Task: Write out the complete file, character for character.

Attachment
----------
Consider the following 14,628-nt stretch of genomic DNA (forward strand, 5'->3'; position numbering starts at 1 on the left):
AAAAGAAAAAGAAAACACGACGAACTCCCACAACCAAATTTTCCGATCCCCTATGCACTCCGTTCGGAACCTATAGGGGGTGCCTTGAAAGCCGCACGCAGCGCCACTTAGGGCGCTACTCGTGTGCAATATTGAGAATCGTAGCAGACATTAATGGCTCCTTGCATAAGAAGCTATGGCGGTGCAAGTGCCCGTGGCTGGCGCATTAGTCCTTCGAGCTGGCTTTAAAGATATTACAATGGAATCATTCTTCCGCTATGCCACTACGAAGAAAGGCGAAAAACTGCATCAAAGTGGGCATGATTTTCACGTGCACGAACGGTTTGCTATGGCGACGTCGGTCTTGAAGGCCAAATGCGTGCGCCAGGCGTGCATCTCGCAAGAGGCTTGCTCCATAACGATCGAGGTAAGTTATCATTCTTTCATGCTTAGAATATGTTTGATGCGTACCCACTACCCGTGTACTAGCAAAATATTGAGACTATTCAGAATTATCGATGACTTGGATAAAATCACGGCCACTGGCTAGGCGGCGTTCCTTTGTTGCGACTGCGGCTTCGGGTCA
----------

Consider the following 14,628-nt stretch of genomic DNA (forward strand, 5'->3'; position numbering starts at 1 on the left):
AAAAGAAAAAGAAAACACGACGAACTCCCACAACCAAATTTTCCGATCCCCTATGCACTCCGTTCGGAACCTATAGGGGGTGCCTTGAAAGCCGCACGCAGCGCCACTTAGGGCGCTACTCGTGTGCAATATTGAGAATCGTAGCAGACATTAATGGCTCCTTGCATAAGAAGCTATGGCGGTGCAAGTGCCCGTGGCTGGCGCATTAGTCCTTCGAGCTGGCTTTAAAGATATTACAATGGAATCATTCTTCCGCTATGCCACTACGAAGAAAGGCGAAAAACTGCATCAAAGTGGGCATGATTTTCACGTGCACGAACGGTTTGCTATGGCGACGTCGGTCTTGAAGGCCAAATGCGTGCGCCAGGCGTGCATCTCGCAAGAGGCTTGCTCCATAACGATCGAGGTAAGTTATCATTCTTTCATGCTTAGAATATGTTTGATGCGTACCCACTACCCGTGTACTAGCAAAATATTGAGACTATTCAGAATTATCGATGACTTGGATAAAATCACGGCCACTGGCTAGGCGGCGTTCCTTTGTTGCGACTGCGGCTTCGGGTCA